Coastal dwellers should be somewhat anxious about the reality of rising sea levels. Recent data suggests that the seas have risen and will continue to rise at a steady pace over the next century. In the past technology was not available to measure sea levels, consequently little consideration was given to the effect that sea levels have on coastal populations. With the ability to collect accurate data, impact can now be projected on a year to year basis. Evaluation of the data provides essential information to direct the future planning of coastal populations.
Land Mass Decrease
As sea levels rise, the logical result is the decrease of land mass. Water slowly erodes and floods existing dry land. This narrows the beaches and moves existing populations closer to the sea. Although sea levels may rise inches annually, over a long period, inches quickly become feet and land mass disappears.
Compromise of Wetland Areas
Wetlands provide essential buffers to the mainland from the sea as well as filter contaminants being brought to the sea from the wetlands. This natural barrier also keeps salt water from becoming too invasive on freshwater sources. Rising sea levels often overtake existing wetlands. Because of burgeoning coastal populations, wetlands are unable to migrate further inland. Instead, barriers are constructed to preserve coastal populations, prohibiting the natural process of wetland migrations. Without natural barriers, flooding becomes a much greater threat
Effects on Populations
Sea levels rise and the ensuing effects on nature lead to increased challenges and threats to those living in coastal regions. According to one source, seventy-five percent of Americans live in a coastal region (http://www.oregon.gov/DSL/SSNERR/docs/EFS/EFS39risesea.pdf). With a projected sea level rise of ten to fifteen inches by 2025, the possible impact on the population is tremendous.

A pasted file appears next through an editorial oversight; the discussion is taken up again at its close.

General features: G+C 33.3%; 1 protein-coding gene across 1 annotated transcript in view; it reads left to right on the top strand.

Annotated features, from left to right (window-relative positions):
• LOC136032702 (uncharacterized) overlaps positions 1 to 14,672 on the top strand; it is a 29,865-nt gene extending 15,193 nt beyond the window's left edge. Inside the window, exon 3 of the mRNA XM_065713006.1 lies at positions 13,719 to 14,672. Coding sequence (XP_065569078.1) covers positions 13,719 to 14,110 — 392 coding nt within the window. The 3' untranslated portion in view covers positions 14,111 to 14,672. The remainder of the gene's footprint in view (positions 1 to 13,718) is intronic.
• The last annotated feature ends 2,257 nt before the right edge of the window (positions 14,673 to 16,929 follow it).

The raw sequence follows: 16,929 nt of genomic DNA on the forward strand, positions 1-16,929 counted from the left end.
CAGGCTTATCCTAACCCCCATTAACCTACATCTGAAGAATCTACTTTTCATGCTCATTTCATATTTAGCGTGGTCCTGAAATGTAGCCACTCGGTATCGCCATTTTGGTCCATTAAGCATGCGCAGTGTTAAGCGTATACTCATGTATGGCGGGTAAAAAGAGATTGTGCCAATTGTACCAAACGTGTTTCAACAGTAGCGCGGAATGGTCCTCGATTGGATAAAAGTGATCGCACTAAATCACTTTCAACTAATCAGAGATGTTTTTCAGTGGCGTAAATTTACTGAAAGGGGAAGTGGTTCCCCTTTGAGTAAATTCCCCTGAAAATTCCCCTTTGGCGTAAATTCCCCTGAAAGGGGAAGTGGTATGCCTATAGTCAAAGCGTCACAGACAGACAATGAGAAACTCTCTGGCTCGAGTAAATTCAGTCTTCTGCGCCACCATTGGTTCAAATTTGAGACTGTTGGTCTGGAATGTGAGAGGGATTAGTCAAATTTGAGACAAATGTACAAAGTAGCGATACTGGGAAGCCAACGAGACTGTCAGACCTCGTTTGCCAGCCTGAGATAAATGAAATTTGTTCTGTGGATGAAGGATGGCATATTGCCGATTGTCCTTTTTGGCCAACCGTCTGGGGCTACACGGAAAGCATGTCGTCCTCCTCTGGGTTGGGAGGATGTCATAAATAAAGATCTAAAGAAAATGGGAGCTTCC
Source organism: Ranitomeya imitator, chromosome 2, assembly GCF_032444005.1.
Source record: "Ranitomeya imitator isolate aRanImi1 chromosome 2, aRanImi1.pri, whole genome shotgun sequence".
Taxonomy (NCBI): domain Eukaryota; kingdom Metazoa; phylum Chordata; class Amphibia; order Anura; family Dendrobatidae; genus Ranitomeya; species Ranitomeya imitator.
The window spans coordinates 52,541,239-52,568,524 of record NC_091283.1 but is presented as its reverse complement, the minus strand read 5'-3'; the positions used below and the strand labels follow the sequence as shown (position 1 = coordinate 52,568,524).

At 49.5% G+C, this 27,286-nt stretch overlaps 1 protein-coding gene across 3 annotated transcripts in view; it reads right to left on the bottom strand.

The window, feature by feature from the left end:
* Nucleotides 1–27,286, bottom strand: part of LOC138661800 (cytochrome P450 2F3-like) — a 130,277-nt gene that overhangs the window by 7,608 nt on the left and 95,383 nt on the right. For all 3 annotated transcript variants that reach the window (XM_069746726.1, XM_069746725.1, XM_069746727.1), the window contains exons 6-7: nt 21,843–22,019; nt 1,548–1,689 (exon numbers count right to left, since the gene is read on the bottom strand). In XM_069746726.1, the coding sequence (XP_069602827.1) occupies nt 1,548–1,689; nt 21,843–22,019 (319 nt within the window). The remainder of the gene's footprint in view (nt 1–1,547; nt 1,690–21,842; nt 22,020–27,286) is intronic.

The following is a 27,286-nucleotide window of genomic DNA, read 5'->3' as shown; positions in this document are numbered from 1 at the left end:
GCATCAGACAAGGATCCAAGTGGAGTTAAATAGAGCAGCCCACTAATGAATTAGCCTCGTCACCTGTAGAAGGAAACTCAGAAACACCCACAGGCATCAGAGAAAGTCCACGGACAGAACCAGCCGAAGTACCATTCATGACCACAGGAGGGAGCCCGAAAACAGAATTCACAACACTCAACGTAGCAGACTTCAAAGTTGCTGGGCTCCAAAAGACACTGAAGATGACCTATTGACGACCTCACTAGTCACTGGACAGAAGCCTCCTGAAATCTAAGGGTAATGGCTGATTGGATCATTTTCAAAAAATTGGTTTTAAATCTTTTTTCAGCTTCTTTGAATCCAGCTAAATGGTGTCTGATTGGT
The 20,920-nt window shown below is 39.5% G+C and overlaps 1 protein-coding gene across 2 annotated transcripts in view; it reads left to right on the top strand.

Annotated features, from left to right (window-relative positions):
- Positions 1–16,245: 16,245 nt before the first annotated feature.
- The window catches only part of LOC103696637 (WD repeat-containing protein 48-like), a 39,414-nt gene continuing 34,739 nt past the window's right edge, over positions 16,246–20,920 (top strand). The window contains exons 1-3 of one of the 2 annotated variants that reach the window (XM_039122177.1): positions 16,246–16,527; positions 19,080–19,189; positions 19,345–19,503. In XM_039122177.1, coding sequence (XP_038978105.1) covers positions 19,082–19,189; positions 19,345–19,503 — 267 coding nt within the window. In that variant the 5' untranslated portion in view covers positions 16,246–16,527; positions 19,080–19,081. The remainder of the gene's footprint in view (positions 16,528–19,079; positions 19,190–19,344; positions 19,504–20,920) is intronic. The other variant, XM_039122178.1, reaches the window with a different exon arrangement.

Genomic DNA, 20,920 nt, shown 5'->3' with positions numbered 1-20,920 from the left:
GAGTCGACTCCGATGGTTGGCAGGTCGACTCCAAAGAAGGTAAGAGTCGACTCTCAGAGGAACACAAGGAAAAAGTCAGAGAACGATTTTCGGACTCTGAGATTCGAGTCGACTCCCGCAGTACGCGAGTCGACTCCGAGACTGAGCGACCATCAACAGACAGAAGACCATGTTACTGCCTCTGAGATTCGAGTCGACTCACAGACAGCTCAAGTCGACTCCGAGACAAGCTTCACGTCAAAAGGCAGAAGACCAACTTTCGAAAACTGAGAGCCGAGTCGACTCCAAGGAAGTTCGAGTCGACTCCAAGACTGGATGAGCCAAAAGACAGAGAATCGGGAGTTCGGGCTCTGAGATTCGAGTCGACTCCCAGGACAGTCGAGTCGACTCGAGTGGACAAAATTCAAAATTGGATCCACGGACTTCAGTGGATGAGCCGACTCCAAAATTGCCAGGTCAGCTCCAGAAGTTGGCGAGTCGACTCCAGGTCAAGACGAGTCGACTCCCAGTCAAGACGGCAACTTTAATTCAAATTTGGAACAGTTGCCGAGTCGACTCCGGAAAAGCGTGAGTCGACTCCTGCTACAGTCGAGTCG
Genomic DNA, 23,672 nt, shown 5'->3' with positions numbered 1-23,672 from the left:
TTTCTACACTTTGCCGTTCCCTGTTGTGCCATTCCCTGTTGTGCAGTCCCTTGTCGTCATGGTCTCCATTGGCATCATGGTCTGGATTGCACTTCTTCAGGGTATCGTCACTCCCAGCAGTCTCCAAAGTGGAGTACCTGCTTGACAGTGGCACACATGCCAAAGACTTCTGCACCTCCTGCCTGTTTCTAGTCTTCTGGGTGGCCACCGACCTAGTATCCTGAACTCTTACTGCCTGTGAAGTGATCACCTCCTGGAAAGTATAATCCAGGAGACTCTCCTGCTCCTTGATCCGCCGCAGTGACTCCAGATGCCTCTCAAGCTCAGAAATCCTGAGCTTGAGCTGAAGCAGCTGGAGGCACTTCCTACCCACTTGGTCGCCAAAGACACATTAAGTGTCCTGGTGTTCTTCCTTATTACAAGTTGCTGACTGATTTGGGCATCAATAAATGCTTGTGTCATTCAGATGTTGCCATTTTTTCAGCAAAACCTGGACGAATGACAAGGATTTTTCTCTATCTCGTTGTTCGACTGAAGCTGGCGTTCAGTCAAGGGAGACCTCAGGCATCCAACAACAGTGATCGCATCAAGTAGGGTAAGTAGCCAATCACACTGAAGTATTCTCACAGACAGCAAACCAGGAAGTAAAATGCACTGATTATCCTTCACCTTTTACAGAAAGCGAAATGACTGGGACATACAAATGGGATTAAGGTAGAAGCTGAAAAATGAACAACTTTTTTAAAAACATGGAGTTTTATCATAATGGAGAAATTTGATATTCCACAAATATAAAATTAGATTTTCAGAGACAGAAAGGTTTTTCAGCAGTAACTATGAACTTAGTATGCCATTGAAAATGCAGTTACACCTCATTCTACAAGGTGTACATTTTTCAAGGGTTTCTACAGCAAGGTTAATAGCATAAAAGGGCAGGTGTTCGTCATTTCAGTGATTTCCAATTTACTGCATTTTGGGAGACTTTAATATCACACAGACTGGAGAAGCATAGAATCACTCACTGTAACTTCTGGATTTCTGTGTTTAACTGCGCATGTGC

Increased risk for flooding
The rise of sea levels greatly enhances the possibility of severe flooding. While living by the sea includes many privileges, it also exposes many risks. As wetland areas decrease and man-made barriers continue to be thrown up, the risk for flooding becomes a greater reality.
Decreased water supply
Water sustains life. Rising sea levels create a crisis for coastal populations by potentially decreasing the drinkable water supply. Combining the reality of rising sea levels to the fading wetland areas produces a scenario that allows increased salinity to present freshwater sources. Many coastal populations draw from freshwater sources scarcely separated from salt water. As sea levels rise, the very life-sustaining source of water may become scarce.
Sea levels do not arbitrarily rise on their own. The most visible contributing factor is the melting of glaciers and ice caps due to increasingly rising global temperatures. These ice masses slowly contribute to the sea level, forcing coastal populations to make decisions regarding how to deal with the realities. Because the main contributor is temperature, all projections are subject to annual review and consideration. Making dogmatic predictions is impossible. http://www.epa.gov/climatechange/effects/coastal/
Coastal populations do face significant risks due to rising sea levels. Being aware that the risk exists and knowing the contributing factors facilitates educated planning and understanding how to best steward opportunities for coastal development.